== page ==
ECS32A Makeup Assignment (HW7 in Piazza)
This assignment is optional. It can improve your grade if you received less than full credit on any of your programming assignments. If completed, it will replace your lowest assignment grade.
KODETHON submission begins Monday at 3pm
The Popularity of Baby Names
In this project we will graph data about American baby names taken from the Social Security Administration Website. We will read the data, store it in a dictionary of lists data structure, and then let the user type in names. If a name appears in our data, we will draw a graph, like the one below, showing how the popularity of the name evolved since 1880. The graph below plots the frequency of babies named Karl by year.
As a side note, this plot is very similar to the plots that can be obtained from Googles N-gram viewer, with the exception that this is a much more manageable set of data.
The primary data file countsByName.csv contains 97,310 names compiled from Social Security card applications after 1879. [If you are having memory issues you can also work with the smaller database countsByName.test.csv] It was downloaded and reformatted from the Social Security Administration names database file (here (Links to an external site.)Links to an external site.). The first line describes the columns. The leftmost column is the name. This is followed by the number of applications with that name from 1880 to 2017.
Here are the first 9 lines from the file countsByName.csv:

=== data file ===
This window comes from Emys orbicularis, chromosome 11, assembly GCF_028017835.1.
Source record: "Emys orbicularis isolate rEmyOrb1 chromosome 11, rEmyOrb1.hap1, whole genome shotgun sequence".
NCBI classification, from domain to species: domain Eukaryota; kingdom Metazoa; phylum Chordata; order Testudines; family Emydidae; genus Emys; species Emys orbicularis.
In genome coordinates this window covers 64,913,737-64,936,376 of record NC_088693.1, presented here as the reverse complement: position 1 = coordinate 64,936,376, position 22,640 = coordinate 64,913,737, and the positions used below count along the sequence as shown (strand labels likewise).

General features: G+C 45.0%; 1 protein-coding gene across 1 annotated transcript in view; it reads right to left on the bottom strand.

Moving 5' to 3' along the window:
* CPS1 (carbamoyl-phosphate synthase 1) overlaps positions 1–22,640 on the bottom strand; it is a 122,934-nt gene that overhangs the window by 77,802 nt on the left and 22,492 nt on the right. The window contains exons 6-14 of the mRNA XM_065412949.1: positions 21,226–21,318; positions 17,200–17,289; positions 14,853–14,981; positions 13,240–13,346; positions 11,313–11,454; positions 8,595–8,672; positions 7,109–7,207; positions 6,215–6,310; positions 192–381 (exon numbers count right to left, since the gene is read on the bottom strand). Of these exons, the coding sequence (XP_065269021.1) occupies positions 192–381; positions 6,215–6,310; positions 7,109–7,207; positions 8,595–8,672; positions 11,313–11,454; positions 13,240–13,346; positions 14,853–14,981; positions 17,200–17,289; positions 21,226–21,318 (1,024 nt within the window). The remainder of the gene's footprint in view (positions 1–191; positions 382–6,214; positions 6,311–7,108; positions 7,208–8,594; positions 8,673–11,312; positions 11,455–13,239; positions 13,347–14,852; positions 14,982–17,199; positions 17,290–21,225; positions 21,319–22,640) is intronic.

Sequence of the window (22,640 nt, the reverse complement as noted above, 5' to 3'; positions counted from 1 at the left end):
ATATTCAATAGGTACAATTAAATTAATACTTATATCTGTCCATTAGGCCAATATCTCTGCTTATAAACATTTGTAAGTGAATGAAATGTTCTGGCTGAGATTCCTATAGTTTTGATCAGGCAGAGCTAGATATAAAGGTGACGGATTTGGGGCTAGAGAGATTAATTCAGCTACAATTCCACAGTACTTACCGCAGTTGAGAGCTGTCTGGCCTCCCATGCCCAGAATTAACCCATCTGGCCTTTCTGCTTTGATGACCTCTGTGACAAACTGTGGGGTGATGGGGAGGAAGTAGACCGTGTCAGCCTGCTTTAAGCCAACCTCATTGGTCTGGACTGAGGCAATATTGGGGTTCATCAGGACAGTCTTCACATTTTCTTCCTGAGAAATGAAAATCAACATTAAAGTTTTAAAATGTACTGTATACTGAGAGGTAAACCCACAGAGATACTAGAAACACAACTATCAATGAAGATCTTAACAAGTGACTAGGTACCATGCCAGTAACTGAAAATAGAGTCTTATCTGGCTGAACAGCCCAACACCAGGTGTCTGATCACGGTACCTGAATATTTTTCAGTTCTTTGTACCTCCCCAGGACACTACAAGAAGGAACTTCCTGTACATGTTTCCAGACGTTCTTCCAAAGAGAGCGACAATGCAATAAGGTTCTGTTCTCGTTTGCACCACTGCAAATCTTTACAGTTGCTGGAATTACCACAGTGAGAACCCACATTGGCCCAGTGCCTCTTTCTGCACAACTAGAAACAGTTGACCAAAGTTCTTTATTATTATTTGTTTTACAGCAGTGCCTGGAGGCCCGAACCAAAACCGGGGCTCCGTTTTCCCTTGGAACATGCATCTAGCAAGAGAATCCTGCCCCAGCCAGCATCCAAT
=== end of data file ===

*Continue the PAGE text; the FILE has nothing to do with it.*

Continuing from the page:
Normalizing your counts. To account for the fact that the population of the United States has been increasing it makes sense to plot the percentage of applications instead of the total number of applications for a specific name. To get the percentage of applications for a specific name and year, you need to divide the count for that name by the total number of applications that year. You have the counts by year from the file above. We are also providing the totals by year in a separate file named
Hint: The first line can be ignored by your program. Your program may assume that that the year range always runs from 1880 to 2017 when creating the x-axis for your plots.
This assignment includes an introduction to using a simple graphing module that outputs results in text to the screen. We will be using the
plainchart.py module which is not covered in your primary textbook. Download the module here from Canvas and put it in the same directory as your Python code. You will only need to know three lines of code to use the plainchart.py module:
# import the plainchart module at the top of your program import plainchart # create and print a text chart that is 25 lines high # numList is a list of integer counts by year or # a list of floating point percentages by year chart = plainchart.PlainChart(numList, height=25) print(chart.render())
Your objective is to create a list of numbers numList to give to the charting module. The module works with both integers and floating point values. Also regardless of the range of values, the module will automatically adjust the height of the chart to 25 lines.
Part 1 (40%) Reading the Database and Getting User Input
Get the file
countsByName.csv and place it in the same directory you are running your script. [If you are having memory issues you can also work with the smaller database